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    ABSTRACT: Gaze direction and especially direct gaze is a powerful nonverbal cue that plays an important role in social interactions. Here we studied the neural mechanisms underlying the privileged access of direct gaze to visual awareness. We performed functional magnetic resonance imaging in healthy human volunteers who were exposed to faces with direct or averted gaze under continuous flash suppression, thereby manipulating their awareness of the faces. A gaze processing network comprising fusiform face area (FFA), superior temporal sulcus, amygdala, and intraparietal sulcus showed overall reduced neural responses when participants reported to be unaware of the faces. Interestingly, direct gaze elicited greater responses than averted gaze when participants were aware of the faces, but smaller responses when they were unaware. Additional between-subject correlation and single-trial analyses indicated that this pattern of results was due to a modulation of the relationship between neural responses and awareness by gaze direction: with increasing neural activation in the FFA, direct-gaze faces entered awareness more readily than averted-gaze faces. These findings suggest that for direct gaze, lower levels of neural activity are sufficient to give rise to awareness than for averted gaze, thus providing a neural basis for privileged access of direct gaze to awareness.
    No preview · Article · Sep 2015 · The Journal of Neuroscience : The Official Journal of the Society for Neuroscience
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    Full-text · Conference Paper · Sep 2015

Publication Stats

17k Citations
3,118.30 Total Impact Points

Institutions

  • 2003-2016
    • Charité Universitätsmedizin Berlin
      • • Department of Psychiatry and Psychotherapy
      • • Department of Psychiatry
      Berlín, Berlin, Germany
  • 2015
    • University of Bonn
      Bonn, North Rhine-Westphalia, Germany
  • 2010-2015
    • University of Toronto
      • • Rotman Research Institute
      • • Department of Psychiatry
      Toronto, Ontario, Canada
  • 2002-2015
    • Humboldt-Universität zu Berlin
      • Department of Psychology
      Berlín, Berlin, Germany
    • University of California, Los Angeles
      • Division of Adult Psychiatry
      Los Ángeles, California, United States
  • 2014
    • Medical University of Vienna
      • Department of Psychiatry and Psychotherapy
      Wien, Vienna, Austria
  • 2000-2014
    • Central Institute of Mental Health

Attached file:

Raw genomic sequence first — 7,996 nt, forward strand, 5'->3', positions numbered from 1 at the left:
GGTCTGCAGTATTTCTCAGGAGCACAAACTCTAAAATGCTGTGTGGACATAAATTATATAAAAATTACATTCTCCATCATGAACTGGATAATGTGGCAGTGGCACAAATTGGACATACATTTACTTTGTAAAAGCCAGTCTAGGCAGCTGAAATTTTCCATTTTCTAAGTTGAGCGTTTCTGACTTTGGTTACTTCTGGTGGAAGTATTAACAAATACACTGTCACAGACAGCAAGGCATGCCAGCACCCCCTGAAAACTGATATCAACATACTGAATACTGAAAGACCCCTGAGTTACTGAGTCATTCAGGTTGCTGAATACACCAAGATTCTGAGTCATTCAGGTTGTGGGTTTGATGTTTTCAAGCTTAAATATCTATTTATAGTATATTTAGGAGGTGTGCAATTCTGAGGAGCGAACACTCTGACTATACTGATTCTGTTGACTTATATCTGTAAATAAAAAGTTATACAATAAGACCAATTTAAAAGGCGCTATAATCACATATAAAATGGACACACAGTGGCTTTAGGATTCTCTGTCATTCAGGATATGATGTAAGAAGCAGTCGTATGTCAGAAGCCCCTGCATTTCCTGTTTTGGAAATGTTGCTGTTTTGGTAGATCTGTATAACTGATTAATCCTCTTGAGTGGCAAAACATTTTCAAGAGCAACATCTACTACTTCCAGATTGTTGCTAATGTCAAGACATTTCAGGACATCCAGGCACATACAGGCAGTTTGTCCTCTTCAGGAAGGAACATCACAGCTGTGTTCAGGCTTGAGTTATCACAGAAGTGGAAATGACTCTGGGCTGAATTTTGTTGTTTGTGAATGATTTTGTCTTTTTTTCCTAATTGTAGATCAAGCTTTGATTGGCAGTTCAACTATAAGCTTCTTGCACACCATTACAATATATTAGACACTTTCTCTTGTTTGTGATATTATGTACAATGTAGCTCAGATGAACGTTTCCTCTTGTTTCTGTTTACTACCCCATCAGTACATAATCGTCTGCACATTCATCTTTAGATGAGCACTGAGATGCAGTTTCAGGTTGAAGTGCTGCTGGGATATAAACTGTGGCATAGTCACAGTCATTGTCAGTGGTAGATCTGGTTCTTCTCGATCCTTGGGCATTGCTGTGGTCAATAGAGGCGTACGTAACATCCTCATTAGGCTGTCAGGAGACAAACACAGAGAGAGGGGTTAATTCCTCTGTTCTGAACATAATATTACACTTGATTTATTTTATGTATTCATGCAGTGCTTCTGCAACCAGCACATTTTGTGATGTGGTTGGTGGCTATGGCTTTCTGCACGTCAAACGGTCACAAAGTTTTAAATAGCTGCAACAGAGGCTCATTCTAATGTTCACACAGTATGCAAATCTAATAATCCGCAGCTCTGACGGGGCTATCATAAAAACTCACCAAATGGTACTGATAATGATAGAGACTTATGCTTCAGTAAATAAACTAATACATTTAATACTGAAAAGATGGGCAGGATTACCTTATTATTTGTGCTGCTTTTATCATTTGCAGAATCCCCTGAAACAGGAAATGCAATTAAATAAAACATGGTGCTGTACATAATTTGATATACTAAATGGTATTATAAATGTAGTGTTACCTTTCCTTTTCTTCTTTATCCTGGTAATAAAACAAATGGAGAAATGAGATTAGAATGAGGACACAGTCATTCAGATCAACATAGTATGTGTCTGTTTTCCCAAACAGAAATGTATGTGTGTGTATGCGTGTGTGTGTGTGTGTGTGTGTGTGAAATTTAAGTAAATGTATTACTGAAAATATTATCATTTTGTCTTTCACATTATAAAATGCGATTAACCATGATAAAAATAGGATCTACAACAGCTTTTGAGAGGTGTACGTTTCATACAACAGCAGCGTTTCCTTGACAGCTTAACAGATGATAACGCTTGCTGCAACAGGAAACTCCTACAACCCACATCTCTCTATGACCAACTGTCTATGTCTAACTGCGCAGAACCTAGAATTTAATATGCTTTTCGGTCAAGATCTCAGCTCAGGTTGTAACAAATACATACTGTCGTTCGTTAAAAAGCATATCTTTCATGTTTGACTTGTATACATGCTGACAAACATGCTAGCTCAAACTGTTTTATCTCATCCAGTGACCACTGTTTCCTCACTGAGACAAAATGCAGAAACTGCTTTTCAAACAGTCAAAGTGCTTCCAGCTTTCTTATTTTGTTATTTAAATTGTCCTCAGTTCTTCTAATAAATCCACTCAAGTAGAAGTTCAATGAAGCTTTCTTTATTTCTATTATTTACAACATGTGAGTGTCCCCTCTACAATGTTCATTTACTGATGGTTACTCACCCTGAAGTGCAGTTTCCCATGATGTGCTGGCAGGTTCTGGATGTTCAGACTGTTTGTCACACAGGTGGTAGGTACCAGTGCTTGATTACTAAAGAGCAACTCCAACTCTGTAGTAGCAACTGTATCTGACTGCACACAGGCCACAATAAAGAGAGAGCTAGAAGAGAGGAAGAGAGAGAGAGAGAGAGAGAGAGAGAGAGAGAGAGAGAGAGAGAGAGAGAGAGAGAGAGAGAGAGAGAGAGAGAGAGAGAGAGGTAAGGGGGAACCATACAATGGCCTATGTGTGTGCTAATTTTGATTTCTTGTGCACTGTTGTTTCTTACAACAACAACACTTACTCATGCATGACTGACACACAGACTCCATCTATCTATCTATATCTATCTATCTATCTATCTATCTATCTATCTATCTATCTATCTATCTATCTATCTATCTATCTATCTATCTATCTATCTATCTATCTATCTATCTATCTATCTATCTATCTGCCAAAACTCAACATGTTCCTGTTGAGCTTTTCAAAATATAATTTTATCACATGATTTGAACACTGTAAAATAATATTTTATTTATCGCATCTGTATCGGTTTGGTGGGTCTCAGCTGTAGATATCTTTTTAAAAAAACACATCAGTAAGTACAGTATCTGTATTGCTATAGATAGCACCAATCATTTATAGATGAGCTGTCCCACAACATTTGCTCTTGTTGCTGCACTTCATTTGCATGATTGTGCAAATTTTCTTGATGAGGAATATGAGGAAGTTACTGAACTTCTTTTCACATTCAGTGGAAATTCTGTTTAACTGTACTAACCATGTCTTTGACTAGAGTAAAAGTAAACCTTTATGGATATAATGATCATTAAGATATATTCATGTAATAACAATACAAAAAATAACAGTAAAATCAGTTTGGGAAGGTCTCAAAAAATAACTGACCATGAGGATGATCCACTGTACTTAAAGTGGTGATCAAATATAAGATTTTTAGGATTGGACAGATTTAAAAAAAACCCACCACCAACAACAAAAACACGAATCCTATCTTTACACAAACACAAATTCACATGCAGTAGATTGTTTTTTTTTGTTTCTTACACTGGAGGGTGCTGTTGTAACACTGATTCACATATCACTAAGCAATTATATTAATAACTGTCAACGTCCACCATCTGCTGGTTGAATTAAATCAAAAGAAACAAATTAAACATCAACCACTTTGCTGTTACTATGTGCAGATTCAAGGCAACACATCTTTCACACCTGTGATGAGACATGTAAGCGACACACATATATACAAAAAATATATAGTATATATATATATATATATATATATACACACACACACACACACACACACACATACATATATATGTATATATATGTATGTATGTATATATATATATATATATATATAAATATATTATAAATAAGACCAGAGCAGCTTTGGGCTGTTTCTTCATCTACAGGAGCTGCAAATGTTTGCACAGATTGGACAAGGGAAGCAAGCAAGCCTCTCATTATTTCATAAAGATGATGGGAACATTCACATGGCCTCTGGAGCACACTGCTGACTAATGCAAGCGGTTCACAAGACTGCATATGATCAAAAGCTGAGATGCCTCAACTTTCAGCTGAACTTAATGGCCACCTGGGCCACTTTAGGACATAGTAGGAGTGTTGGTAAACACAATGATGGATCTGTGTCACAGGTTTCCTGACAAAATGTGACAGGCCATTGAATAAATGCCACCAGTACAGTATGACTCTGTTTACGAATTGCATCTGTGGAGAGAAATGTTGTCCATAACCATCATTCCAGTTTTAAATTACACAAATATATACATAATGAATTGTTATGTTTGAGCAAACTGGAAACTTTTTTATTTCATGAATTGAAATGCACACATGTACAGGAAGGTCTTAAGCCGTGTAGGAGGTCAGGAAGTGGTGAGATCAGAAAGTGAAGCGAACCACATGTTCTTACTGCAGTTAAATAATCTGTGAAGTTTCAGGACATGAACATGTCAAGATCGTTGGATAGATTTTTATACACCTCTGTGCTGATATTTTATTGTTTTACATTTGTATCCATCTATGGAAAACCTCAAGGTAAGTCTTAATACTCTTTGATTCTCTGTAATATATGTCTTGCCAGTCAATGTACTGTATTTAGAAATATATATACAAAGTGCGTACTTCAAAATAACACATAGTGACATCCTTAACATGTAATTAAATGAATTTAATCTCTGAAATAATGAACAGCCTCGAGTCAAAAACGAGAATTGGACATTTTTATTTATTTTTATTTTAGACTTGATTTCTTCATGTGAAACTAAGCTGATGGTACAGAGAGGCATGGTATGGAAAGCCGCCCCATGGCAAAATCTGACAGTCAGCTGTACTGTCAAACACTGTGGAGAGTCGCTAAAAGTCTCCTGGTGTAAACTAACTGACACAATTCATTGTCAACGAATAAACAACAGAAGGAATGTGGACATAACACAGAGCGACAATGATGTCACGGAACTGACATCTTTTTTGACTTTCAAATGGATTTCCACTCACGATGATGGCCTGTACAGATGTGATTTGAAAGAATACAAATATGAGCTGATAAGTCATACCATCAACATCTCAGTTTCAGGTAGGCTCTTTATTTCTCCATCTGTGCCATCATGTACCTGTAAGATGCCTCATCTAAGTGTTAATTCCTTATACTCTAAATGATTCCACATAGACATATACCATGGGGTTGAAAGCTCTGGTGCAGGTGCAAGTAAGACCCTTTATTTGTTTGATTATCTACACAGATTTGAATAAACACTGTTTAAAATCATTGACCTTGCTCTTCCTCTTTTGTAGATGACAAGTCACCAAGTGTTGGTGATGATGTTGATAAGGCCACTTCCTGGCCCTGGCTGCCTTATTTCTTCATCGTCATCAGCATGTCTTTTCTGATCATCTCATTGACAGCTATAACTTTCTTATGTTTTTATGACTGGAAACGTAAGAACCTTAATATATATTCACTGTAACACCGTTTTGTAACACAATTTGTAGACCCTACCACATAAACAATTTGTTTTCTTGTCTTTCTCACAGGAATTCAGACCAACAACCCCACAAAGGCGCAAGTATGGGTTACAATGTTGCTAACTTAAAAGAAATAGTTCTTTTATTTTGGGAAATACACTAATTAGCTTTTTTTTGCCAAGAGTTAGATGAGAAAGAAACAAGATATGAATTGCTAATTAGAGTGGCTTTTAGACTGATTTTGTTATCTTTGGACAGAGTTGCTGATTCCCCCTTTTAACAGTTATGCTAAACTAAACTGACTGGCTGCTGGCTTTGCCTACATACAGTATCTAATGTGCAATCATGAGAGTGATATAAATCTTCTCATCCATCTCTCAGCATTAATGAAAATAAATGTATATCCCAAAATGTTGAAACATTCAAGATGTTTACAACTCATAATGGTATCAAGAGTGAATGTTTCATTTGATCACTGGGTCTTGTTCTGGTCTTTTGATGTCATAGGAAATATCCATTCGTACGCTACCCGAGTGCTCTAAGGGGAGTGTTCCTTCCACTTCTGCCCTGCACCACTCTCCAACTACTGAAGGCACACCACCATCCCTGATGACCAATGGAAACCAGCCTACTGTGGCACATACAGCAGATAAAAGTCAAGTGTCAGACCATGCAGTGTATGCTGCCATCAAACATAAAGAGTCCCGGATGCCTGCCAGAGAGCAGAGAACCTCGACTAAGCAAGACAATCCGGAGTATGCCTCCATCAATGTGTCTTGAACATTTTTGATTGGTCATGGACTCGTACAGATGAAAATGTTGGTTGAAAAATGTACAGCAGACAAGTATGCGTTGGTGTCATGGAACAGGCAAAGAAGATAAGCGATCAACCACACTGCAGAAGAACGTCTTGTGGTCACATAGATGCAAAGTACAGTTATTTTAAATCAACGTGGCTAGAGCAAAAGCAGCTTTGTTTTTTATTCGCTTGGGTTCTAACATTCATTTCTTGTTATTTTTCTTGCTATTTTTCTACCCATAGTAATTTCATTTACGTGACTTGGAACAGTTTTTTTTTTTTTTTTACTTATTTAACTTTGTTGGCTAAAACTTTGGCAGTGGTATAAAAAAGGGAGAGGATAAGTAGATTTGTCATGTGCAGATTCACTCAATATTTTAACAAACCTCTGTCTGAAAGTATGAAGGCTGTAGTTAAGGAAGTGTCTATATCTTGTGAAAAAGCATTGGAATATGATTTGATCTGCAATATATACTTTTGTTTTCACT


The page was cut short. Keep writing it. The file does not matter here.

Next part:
• Klinik für Abhängiges Verhalten und Suchtmedizin
      Mannheim, Baden-Württemberg, Germany
    • National Institutes of Health
      베서스다, Maryland, United States
  • 2013
    • University of Greifswald
      Griefswald, Mecklenburg-Vorpommern, Germany
    • Technische Universität Dresden
      Dresden, Saxony, Germany
  • 2012
    • Bernstein Center for Computational Neuroscience Berlin
      Berlín, Berlin, Germany
  • 2011
    • University of Illinois at Chicago
      • Department of Psychology
      Chicago, Illinois, United States
  • 1992-2010
    • Ruhr-Universität Bochum
      • Neurological Clinic
      Bochum, North Rhine-Westphalia, Germany
    • St. Josef-Hospital
      Bonn, North Rhine-Westphalia, Germany
  • 2008
    • Max Planck Institute of Psychiatry
      München, Bavaria, Germany
  • 2005-2008
    • Johannes Gutenberg-Universität Mainz
      • • Klinik und Poliklinik für Psychosomatische Medizin und Psychotherapie
      • • Institute for Nuclear Chemistry
      Mainz, Rhineland-Palatinate, Germany
    • Technische Universität München
      München, Bavaria, Germany
    • Stanford University
      • Department of Psychology
      Stanford, California, United States
    • Hospital of St. Hedwig
      Trebnitz, Lower Silesian Voivodeship, Poland
    • Universitätsklinikum Freiburg
      Freiburg an der Elbe, Lower Saxony, Germany
  • 2007
    • Queen Mary, University of London
      • Barts and The London School of Medicine and Dentistry
      London, ENG, United Kingdom
  • 1995-2007
    • Freie Universität Berlin
      • Department of Psychiatry
      Berlín, Berlin, Germany
  • 2006
    • Universität Mannheim
      Mannheim, Baden-Württemberg, Germany
  • 2004
    • University of Hamburg
      Hamburg, Hamburg, Germany
    • Bielefeld University
      Bielefeld, North Rhine-Westphalia, Germany
  • 2001-2004
    • Universität Heidelberg
      • Department of Addictive Behavior and Addiction Medicine
      Heidelburg, Baden-Württemberg, Germany
    • University of Tuebingen
      Tübingen, Baden-Württemberg, Germany
    • Hannover Medical School
      Hanover, Lower Saxony, Germany
  • 1997-1999
    • National Institute of Mental Health (NIMH)
      • Clinical Brain Disorders Branch
      Bethesda, MD, United States